Who Killed Coal in the United Kingdom?
October 28, 2019
By Nikos Tsafos
The decline in coal-fired power generation in the United Kingdom has been rapid and astonishing. In six years, from 2012 to 2018, coal-fired generation fell by 88 percent. The United Kingdom now routinely experiences extended periods where coal contributes no electricity at all to the national grid, while coal-fired power plants are being dismantled. How exactly did the United Kingdom accomplish this feat? Who killed coal?
The short answer is gas. But the long, and more accurate, answer is efficiency and renewables. In a narrow sense, declines in coal have been accompanied by spikes in gas generation. From 2006 to 2010, for instance, the 39 terawatt hours (TWh) decline in coal-fired generation was almost fully offset by a 35 TWh increase in gas output. Then coal went up again, from 2010 to 2012, and gas fell. When the UK government firmed up a floor on carbon prices in April 2015, it was a sharp increase in gas that delivered a fatal blow to coal.
But in a grander sense, gas may have delivered a decisive strike to coal, but it has not been gas that rose to replace coal. Gas has ramped up and down, and these fluctuations have affected coal output, but structurally, relative to 2000, gas-fired generation is actually down 11 percent and down 25 percent relative to the high point for gas in power in 2008. In reality, the dramatic decline of coal can only be fully explained by also looking to the role of energy efficiency and renewables not just gas.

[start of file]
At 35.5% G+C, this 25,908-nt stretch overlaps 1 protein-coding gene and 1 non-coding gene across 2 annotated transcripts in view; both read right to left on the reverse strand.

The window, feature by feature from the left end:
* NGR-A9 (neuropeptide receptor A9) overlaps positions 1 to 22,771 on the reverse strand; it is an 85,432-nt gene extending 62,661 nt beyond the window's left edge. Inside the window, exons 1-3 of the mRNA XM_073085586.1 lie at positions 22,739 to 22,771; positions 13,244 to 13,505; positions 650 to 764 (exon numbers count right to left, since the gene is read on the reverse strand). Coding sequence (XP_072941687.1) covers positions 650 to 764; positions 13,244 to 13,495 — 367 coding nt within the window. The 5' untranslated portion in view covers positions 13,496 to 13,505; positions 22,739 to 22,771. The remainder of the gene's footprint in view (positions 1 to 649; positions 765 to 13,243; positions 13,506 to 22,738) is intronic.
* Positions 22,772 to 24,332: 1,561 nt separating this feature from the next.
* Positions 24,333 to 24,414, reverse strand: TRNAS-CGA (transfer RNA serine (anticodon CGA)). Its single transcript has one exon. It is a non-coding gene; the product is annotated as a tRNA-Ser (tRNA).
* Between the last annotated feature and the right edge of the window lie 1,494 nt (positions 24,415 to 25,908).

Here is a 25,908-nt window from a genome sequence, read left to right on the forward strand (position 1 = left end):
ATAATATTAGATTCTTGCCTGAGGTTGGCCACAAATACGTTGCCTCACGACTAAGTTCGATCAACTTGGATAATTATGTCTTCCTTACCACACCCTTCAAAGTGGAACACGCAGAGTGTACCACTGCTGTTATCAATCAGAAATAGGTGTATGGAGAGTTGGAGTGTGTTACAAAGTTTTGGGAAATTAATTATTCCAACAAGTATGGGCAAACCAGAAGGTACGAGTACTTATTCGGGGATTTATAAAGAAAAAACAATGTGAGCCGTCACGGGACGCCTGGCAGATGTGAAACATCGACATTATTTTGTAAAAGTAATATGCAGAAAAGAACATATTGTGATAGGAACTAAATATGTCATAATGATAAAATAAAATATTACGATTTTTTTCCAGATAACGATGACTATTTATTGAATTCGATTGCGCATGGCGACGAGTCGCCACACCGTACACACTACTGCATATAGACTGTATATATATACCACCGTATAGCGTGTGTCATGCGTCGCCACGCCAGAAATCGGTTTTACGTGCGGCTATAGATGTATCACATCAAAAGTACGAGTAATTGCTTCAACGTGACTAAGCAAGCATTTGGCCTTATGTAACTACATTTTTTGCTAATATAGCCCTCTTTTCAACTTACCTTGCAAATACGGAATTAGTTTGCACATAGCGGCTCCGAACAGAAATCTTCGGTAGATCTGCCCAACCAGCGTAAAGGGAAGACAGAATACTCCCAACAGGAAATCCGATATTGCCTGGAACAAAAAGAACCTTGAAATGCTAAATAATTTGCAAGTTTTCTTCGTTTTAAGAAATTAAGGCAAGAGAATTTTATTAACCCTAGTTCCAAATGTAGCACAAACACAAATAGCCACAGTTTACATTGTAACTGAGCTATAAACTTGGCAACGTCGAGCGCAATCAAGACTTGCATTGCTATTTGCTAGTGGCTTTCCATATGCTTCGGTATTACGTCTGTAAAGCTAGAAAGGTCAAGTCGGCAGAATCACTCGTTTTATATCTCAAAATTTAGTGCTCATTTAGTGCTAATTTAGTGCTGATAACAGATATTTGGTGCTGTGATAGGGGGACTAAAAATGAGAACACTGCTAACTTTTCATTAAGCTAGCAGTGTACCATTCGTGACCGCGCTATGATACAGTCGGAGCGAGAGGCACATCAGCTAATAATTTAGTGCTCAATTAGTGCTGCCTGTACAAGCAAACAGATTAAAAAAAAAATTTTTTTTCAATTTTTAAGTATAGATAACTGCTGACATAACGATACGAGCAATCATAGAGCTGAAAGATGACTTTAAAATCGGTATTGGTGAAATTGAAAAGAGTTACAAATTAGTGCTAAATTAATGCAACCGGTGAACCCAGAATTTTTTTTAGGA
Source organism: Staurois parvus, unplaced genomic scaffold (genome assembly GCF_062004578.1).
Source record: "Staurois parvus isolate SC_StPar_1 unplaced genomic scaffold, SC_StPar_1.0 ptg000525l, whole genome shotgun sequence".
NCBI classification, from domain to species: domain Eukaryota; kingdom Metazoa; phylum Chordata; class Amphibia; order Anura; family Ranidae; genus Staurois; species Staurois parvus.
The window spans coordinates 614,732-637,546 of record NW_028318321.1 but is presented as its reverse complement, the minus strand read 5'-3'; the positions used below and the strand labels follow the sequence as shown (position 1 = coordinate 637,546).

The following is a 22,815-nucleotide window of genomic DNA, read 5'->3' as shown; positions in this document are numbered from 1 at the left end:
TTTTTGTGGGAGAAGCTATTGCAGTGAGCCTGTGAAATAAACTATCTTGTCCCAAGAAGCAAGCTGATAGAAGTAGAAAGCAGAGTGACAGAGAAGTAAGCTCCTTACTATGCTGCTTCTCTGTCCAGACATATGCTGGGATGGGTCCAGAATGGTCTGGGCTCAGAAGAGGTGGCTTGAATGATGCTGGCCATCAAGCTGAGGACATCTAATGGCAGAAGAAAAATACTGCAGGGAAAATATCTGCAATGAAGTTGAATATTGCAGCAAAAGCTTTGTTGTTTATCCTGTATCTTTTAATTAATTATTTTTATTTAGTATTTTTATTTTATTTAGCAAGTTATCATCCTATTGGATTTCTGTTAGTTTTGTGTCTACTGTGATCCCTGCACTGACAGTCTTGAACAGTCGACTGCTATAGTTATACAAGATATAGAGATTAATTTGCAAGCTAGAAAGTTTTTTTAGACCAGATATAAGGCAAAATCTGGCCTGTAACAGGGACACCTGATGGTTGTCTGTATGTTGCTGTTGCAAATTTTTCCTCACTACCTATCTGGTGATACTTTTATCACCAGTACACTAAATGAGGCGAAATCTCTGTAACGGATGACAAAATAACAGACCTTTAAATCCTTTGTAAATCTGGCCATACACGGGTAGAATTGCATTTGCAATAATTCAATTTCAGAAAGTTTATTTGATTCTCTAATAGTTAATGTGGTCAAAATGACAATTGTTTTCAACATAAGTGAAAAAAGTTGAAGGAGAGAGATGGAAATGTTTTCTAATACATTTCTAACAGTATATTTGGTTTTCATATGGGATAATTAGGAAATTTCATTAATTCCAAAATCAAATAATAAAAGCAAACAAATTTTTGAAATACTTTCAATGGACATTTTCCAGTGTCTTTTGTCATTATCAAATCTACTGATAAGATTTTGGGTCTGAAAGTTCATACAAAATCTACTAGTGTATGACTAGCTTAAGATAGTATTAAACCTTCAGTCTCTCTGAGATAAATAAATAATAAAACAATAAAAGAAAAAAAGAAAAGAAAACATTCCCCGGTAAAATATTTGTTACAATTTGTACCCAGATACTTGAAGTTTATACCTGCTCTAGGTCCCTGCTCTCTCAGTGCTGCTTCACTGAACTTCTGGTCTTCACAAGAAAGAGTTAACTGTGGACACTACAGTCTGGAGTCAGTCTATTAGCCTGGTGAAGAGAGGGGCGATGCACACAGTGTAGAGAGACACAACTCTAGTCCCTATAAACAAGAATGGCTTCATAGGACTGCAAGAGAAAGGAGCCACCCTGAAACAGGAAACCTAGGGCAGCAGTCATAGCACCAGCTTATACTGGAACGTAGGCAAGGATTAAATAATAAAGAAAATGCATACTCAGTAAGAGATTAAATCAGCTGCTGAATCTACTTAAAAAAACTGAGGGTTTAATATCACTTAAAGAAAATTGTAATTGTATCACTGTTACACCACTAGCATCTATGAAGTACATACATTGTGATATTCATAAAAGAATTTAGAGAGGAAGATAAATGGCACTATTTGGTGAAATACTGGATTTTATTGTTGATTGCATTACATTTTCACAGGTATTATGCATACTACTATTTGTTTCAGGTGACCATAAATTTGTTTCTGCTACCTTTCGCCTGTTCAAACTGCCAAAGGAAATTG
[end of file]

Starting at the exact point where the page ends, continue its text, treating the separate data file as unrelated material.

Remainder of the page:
The energy efficiency story in the United Kingdom is a massive success: energy consumption reached a 50+ year low in 2018, and the country consumes less energy today than it did in 1965—courtesy of both structural change as well as aggressive efficiency measures. These gains have translated into a reduced need for electricity, whose supply fell by 10 percent relative to 2000 (and 14 percent versus 2005, the high point). In TWh terms, the reduced need for electricity is 39 percent of the overall decline in coal-fired generation.
The other driver has been renewable energy: mostly wind but also bioenergy (and a sliver of solar). Wind shows up in the balances in 2007; in 2018, it contributed almost 48 TWh, of which 26.5 TWh came from offshore installations. Bioenergy is another contributor, with an increase of almost 25 TWh from 2000 to 2018. Combined with energy efficiency, wind, solar, and bioenergy have allowed coal to reach nearly zero without any increase in gas-fired generation, a lesson, perhaps, that gas can help deliver on decarbonization over a short horizon but without necessarily a guaranteed market share as renewables ramp up.